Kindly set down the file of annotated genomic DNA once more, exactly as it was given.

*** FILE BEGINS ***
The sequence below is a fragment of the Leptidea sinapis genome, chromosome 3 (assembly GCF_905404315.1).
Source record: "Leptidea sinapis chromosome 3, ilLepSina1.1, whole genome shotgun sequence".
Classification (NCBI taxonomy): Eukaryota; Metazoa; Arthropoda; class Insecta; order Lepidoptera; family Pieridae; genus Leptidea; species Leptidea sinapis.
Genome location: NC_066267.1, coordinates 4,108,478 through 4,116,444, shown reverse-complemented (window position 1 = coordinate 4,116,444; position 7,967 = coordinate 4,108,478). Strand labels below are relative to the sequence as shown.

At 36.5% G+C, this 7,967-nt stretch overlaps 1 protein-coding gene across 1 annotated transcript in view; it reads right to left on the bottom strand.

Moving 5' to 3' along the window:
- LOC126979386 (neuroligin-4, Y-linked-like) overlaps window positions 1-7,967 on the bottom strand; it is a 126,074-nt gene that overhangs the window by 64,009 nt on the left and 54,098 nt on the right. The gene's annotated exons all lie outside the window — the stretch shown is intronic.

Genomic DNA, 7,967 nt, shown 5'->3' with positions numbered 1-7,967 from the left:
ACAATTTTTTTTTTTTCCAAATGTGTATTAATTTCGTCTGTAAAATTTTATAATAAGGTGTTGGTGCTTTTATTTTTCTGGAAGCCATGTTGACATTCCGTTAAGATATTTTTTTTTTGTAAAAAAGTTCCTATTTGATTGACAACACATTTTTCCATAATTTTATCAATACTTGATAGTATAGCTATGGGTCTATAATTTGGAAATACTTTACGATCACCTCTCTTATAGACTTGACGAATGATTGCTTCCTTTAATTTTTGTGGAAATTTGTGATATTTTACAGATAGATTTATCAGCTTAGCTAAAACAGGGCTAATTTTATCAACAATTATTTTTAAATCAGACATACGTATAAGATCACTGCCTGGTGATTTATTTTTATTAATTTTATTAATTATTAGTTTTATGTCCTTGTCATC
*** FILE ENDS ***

The sequence below is a fragment of the Leptidea sinapis genome, chromosome 3 (assembly GCF_905404315.1).
Source record: "Leptidea sinapis chromosome 3, ilLepSina1.1, whole genome shotgun sequence".
Classification (NCBI taxonomy): Eukaryota; Metazoa; Arthropoda; class Insecta; order Lepidoptera; family Pieridae; genus Leptidea; species Leptidea sinapis.
Genome location: NC_066267.1, coordinates 4,108,478 through 4,116,444, shown reverse-complemented (window position 1 = coordinate 4,116,444; position 7,967 = coordinate 4,108,478). Strand labels below are relative to the sequence as shown.

At 36.5% G+C, this 7,967-nt stretch overlaps 1 protein-coding gene across 1 annotated transcript in view; it reads right to left on the bottom strand.

Moving 5' to 3' along the window:
- LOC126979386 (neuroligin-4, Y-linked-like) overlaps window positions 1-7,967 on the bottom strand; it is a 126,074-nt gene that overhangs the window by 64,009 nt on the left and 54,098 nt on the right. The gene's annotated exons all lie outside the window — the stretch shown is intronic.

Genomic DNA, 7,967 nt, shown 5'->3' with positions numbered 1-7,967 from the left:
ACAATTTTTTTTTTTTCCAAATGTGTATTAATTTCGTCTGTAAAATTTTATAATAAGGTGTTGGTGCTTTTATTTTTCTGGAAGCCATGTTGACATTCCGTTAAGATATTTTTTTTTTGTAAAAAAGTTCCTATTTGATTGACAACACATTTTTCCATAATTTTATCAATACTTGATAGTATAGCTATGGGTCTATAATTTGGAAATACTTTACGATCACCTCTCTTATAGACTTGACGAATGATTGCTTCCTTTAATTTTTGTGGAAATTTGTGATATTTTACAGATAGATTTATCAGCTTAGCTAAAACAGGGCTAATTTTATCAACAATTATTTTTAAATCAGACATACGTATAAGATCACTGCCTGGTGATTTATTTTTATTAATTTTATTAATTATTAGTTTTATGTCCTTGTCATC